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Building Innovation is a collection of stories by 90.5 fm WESA reporters about the Pittsburgh region focusing on efficient government operation, infrastructure and transportation, innovative practices, energy and environment and neighborhoods and community.

A Seller's Market For Many Pittsburgh Area Homeowners

More homes in the Pittsburgh area were purchased in June compared to a year ago. They sold more quickly and at a higher price, according to a report from the West Penn Multi-List, which tracks the housing market.

The average sale price was about $200,000 and the homes were on the market for an average of 112 days — 35 fewer than this time last year. The number of homes put up for sale in June increased by 3.6 percent last month compared to June 2014.

“There’s still a pretty tight market in a lot of areas,” said Tom Hosack, president of both the West Penn Multi-List and Northwood Reality. “[There are] multiple offers (and) competition to buy the home. So we certainly would like more, but at least it’s starting to trend upward."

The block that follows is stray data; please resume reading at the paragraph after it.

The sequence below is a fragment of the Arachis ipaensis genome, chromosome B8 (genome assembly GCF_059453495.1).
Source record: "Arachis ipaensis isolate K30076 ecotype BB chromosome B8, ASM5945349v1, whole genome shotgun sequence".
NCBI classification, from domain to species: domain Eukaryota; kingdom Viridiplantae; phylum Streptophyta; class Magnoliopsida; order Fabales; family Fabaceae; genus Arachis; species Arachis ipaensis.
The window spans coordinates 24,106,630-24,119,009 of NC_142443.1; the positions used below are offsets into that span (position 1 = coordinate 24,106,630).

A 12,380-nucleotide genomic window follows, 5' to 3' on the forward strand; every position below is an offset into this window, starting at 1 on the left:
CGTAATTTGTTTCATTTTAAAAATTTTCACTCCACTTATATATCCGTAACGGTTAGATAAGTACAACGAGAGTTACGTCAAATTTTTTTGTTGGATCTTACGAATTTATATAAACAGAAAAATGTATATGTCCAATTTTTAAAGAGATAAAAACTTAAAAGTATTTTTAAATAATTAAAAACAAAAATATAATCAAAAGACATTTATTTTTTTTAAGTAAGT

Mt. Lebanon, Cranberry Township and Pittsburgh's East End don't have enough available homes to keep up with demand, he said. 

“With Google and a lot of those companies coming in, a lot of younger employees are buying up those homes,” Hosack said.

The number of homes sold in June rose 11.2 percent from the same period a year ago and the sum of prices for all sales during the month was up 15.4 percent to $593.6 million.

The area is showing “a little more movement in the higher-end homes that we’ve seen in the recent past,” Hosack said.

The largest jump in June was in the average listing price -- up 25 percent to $241,000. Hosack credits that surge to two main factors:  fewer foreclosure sales, which drive down the average price, and a shortage of available homes, which lets owners ask for more.

Hosack said he expects the stable growth in sales to continue through the summer, especially as lending restrictions ease.

“We’re now seeing a lot of the people who in 2008 and '09 lost their homes in foreclosure," he said. "Now (they are) able to qualify again for a mortgage, and we’re starting to see some movement from the renting crowd back into purchasing.”